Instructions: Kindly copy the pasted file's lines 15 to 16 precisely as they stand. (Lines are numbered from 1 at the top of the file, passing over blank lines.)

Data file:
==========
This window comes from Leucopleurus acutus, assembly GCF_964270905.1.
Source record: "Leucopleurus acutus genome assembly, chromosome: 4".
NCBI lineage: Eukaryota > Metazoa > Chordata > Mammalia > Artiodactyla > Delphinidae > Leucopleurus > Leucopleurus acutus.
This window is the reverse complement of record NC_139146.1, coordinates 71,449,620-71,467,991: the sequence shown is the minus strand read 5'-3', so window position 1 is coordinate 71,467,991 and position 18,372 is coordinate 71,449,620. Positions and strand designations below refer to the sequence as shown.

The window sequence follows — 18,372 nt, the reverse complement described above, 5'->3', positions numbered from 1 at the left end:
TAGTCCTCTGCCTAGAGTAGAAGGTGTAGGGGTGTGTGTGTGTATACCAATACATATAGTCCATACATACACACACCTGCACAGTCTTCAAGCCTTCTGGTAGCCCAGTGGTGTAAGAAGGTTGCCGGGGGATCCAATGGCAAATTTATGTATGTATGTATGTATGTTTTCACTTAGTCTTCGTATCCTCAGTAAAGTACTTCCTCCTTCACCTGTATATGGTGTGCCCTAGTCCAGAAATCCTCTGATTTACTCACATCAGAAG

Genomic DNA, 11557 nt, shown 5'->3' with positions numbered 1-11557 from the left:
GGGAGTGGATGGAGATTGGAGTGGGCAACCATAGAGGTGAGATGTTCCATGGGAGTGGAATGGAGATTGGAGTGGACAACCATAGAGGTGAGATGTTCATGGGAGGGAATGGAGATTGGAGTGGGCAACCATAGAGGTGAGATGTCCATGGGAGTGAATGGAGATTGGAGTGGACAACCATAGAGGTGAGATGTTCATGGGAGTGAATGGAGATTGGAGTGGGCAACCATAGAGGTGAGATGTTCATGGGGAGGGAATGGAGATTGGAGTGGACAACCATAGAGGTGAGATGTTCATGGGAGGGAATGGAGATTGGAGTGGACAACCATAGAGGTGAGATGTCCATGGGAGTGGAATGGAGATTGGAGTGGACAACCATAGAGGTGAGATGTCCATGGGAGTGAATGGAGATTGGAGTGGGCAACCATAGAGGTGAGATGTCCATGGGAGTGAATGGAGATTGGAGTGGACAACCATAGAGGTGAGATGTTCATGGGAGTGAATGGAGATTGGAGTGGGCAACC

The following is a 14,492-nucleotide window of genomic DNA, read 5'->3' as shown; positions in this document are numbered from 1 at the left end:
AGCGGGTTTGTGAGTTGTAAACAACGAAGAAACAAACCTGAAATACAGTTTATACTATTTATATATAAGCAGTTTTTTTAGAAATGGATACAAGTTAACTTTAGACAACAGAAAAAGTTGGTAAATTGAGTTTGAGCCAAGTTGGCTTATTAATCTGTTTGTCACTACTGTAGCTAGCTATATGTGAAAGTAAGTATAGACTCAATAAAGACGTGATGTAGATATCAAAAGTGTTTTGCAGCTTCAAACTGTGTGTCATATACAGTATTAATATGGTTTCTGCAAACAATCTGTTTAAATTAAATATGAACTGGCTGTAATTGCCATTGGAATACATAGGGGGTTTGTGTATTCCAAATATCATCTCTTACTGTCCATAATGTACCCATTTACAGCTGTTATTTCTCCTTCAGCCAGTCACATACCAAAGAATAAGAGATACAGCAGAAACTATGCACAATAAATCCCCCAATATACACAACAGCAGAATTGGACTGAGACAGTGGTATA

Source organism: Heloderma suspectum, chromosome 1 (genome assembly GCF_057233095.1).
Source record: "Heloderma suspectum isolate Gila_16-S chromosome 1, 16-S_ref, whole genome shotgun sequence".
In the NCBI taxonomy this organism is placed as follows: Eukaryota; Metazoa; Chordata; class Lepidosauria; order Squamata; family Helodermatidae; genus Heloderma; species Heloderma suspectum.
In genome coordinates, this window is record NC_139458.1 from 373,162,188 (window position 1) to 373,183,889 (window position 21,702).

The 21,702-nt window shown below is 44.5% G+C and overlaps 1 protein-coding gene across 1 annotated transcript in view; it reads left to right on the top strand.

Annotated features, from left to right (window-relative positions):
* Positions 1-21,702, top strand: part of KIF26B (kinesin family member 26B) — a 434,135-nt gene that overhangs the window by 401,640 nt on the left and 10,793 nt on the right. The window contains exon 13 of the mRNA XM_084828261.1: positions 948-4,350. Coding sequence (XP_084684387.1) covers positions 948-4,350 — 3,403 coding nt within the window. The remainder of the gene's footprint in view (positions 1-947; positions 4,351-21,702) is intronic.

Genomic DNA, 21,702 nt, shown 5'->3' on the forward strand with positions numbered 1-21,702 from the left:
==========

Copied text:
The 21,702-nt window shown below is 44.5% G+C and overlaps 1 protein-coding gene across 1 annotated transcript in view; it reads left to right on the top strand.

Annotated features, from left to right (window-relative positions):